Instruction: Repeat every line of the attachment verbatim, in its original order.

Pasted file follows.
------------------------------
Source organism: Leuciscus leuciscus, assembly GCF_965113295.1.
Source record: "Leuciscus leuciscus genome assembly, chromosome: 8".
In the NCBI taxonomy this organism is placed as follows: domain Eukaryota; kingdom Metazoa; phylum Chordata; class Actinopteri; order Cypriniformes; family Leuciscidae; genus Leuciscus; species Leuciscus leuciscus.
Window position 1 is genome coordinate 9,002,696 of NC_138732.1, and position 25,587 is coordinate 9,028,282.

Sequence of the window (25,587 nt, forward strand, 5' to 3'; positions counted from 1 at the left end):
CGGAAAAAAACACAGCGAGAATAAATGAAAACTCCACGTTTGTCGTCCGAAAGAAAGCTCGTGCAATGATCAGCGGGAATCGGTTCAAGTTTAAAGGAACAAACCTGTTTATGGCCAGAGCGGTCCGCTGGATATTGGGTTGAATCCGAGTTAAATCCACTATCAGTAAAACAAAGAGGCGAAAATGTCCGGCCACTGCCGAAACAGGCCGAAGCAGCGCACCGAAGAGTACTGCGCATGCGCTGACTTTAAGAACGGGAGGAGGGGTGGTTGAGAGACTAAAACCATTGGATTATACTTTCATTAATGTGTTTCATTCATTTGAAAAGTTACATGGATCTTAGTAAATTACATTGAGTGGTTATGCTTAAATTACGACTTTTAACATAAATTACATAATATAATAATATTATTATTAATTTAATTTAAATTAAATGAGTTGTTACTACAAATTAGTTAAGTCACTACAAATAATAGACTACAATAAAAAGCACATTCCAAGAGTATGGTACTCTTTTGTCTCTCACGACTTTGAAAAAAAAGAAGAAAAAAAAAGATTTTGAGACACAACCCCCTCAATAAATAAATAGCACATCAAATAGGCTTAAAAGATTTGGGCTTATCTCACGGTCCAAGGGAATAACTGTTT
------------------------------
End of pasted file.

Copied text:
Source organism: Leuciscus leuciscus, assembly GCF_965113295.1.
Source record: "Leuciscus leuciscus genome assembly, chromosome: 8".
In the NCBI taxonomy this organism is placed as follows: domain Eukaryota; kingdom Metazoa; phylum Chordata; class Actinopteri; order Cypriniformes; family Leuciscidae; genus Leuciscus; species Leuciscus leuciscus.
Window position 1 is genome coordinate 9,002,696 of NC_138732.1, and position 25,587 is coordinate 9,028,282.

Sequence of the window (25,587 nt, forward strand, 5' to 3'; positions counted from 1 at the left end):
CGGAAAAAAACACAGCGAGAATAAATGAAAACTCCACGTTTGTCGTCCGAAAGAAAGCTCGTGCAATGATCAGCGGGAATCGGTTCAAGTTTAAAGGAACAAACCTGTTTATGGCCAGAGCGGTCCGCTGGATATTGGGTTGAATCCGAGTTAAATCCACTATCAGTAAAACAAAGAGGCGAAAATGTCCGGCCACTGCCGAAACAGGCCGAAGCAGCGCACCGAAGAGTACTGCGCATGCGCTGACTTTAAGAACGGGAGGAGGGGTGGTTGAGAGACTAAAACCATTGGATTATACTTTCATTAATGTGTTTCATTCATTTGAAAAGTTACATGGATCTTAGTAAATTACATTGAGTGGTTATGCTTAAATTACGACTTTTAACATAAATTACATAATATAATAATATTATTATTAATTTAATTTAAATTAAATGAGTTGTTACTACAAATTAGTTAAGTCACTACAAATAATAGACTACAATAAAAAGCACATTCCAAGAGTATGGTACTCTTTTGTCTCTCACGACTTTGAAAAAAAAGAAGAAAAAAAAAGATTTTGAGACACAACCCCCTCAATAAATAAATAGCACATCAAATAGGCTTAAAAGATTTGGGCTTATCTCACGGTCCAAGGGAATAACTGTTT